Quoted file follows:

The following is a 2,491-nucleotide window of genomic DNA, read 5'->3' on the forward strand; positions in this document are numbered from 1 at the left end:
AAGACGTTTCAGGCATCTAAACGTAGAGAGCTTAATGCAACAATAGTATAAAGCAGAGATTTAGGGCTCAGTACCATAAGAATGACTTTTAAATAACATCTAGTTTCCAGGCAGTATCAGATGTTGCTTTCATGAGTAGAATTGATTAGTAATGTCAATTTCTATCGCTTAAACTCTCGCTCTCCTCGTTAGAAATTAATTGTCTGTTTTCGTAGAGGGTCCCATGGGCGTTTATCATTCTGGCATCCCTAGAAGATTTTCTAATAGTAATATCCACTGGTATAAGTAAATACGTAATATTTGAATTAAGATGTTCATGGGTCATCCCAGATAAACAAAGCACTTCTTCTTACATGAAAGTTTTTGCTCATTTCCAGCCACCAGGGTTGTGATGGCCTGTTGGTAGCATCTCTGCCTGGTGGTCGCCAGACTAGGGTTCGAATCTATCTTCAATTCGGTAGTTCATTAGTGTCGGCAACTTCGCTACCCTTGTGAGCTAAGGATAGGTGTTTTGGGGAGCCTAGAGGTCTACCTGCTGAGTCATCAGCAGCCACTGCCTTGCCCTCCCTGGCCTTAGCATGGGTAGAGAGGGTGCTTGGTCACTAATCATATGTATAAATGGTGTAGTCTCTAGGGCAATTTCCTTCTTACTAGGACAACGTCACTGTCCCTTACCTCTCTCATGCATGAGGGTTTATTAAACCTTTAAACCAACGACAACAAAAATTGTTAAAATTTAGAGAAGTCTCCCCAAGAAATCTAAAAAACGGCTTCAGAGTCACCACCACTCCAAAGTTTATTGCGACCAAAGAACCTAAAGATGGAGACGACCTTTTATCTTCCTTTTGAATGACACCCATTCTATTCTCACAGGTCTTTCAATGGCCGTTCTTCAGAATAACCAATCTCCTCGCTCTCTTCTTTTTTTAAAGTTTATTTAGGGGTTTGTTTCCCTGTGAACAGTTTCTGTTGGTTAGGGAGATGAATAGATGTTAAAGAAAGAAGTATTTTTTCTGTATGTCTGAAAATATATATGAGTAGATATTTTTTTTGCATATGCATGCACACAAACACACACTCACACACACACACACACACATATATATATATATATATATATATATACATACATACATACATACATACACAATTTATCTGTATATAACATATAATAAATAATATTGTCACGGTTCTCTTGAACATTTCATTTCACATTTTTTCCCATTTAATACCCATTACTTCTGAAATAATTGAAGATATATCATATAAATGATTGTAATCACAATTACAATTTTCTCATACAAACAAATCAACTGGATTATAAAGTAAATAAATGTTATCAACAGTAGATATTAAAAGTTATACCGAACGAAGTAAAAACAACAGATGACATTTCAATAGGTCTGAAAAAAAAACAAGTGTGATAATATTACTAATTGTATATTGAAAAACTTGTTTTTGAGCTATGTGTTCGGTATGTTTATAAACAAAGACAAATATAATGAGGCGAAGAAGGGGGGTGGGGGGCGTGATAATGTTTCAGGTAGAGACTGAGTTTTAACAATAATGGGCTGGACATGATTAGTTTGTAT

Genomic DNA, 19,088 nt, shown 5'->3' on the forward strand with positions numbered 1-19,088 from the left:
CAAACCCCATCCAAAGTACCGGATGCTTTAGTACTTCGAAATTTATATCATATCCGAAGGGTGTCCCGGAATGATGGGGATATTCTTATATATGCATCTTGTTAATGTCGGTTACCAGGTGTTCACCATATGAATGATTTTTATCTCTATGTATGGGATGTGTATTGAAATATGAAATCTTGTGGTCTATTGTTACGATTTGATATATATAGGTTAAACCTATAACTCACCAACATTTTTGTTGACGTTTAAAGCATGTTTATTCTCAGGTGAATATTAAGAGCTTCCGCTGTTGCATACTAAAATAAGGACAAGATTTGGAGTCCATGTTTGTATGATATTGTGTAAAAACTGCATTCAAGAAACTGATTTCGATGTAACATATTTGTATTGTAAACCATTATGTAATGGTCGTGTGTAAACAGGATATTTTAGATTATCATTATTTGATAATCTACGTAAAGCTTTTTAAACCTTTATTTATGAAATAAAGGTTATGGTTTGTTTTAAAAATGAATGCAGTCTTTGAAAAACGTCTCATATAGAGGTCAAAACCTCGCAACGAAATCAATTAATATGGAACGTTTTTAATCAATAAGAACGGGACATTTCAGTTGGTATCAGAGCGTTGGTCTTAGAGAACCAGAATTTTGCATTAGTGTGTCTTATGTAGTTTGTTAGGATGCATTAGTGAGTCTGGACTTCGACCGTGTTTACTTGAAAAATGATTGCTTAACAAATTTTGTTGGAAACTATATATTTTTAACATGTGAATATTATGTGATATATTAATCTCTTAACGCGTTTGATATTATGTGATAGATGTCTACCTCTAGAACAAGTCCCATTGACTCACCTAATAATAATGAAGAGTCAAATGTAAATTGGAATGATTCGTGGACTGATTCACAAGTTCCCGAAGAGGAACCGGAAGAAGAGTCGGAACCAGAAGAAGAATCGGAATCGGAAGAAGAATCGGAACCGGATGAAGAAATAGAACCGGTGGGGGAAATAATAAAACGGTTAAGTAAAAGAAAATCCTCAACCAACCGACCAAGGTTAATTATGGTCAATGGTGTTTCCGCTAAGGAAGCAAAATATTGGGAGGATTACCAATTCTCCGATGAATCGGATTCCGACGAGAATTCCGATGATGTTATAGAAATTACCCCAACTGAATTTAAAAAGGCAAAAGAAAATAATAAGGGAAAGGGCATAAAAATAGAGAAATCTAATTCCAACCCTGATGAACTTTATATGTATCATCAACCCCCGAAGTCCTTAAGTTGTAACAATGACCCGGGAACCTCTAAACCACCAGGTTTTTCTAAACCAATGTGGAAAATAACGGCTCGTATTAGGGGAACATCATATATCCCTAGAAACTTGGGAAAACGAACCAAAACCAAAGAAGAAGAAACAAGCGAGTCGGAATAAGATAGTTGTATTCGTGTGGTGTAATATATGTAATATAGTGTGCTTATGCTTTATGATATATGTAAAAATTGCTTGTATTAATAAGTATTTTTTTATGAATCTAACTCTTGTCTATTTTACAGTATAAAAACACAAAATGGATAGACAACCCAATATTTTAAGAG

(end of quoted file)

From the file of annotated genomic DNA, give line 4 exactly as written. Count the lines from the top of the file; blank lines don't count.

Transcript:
CAAACCCCATCCAAAGTACCGGATGCTTTAGTACTTCGAAATTTATATCATATCCGAAGGGTGTCCCGGAATGATGGGGATATTCTTATATATGCATCTTGTTAATGTCGGTTACCAGGTGTTCACCATATGAATGATTTTTATCTCTATGTATGGGATGTGTATTGAAATATGAAATCTTGTGGTCTATTGTTACGATTTGATATATATAGGTTAAACCTATAACTCACCAACATTTTTGTTGACGTTTAAAGCATGTTTATTCTCAGGTGAATATTAAGAGCTTCCGCTGTTGCATACTAAAATAAGGACAAGATTTGGAGTCCATGTTTGTATGATATTGTGTAAAAACTGCATTCAAGAAACTGATTTCGATGTAACATATTTGTATTGTAAACCATTATGTAATGGTCGTGTGTAAACAGGATATTTTAGATTATCATTATTTGATAATCTACGTAAAGCTTTTTAAACCTTTATTTATGAAATAAAGGTTATGGTTTGTTTTAAAAATGAATGCAGTCTTTGAAAAACGTCTCATATAGAGGTCAAAACCTCGCAACGAAATCAATTAATATGGAACGTTTTTAATCAATAAGAACGGGACATTTCAGTTGGTATCAGAGCGTTGGTCTTAGAGAACCAGAATTTTGCATTAGTGTGTCTTATGTAGTTTGTTAGGATGCATTAGTGAGTCTGGACTTCGACCGTGTTTACTTGAAAAATGATTGCTTAACAAATTTTGTTGGAAACTATATATTTTTAACATGTGAATATTATGTGATATATTAATCTCTTAACGCGTTTGATATTATGTGATAGATGTCTACCTCTAGAACAAGTCCCATTGACTCACCTAATAATAATGAAGAGTCAAATGTAAATTGGAATGATTCGTGGACTGATTCACAAGTTCCCGAAGAGGAACCGGAAGAAGAGTCGGAACCAGAAGAAGAATCGGAATCGGAAGAAGAATCGGAACCGGATGAAGAAATAGAACCGGTGGGGGAAATAATAAAACGGTTAAGTAAAAGAAAATCCTCAACCAACCGACCAAGGTTAATTATGGTCAATGGTGTTTCCGCTAAGGAAGCAAAATATTGGGAGGATTACCAATTCTCCGATGAATCGGATTCCGACGAGAATTCCGATGATGTTATAGAAATTACCCCAACTGAATTTAAAAAGGCAAAAGAAAATAATAAGGGAAAGGGCATAAAAATAGAGAAATCTAATTCCAACCCTGATGAACTTTATATGTATCATCAACCCCCGAAGTCCTTAAGTTGTAACAATGACCCGGGAACCTCTAAACCACCAGGTTTTTCTAAACCAATGTGGAAAATAACGGCTCGTATTAGGGGAACATCATATATCCCTAGAAACTTGGGAAAACGAACCAAAACCAAAGAAGAAGAAACAAGCGAGTCGGAATAAGATAGTTGTATTCGTGTGGTGTAATATATGTAATATAGTGTGCTTATGCTTTATGATATATGTAAAAATTGCTTGTATTAATAAGTATTTTTTTATGAATCTAACTCTTGTCTATTTTACAGTATAAAAACACAAAATGGATAGACAACCCAATATTTTAAGAG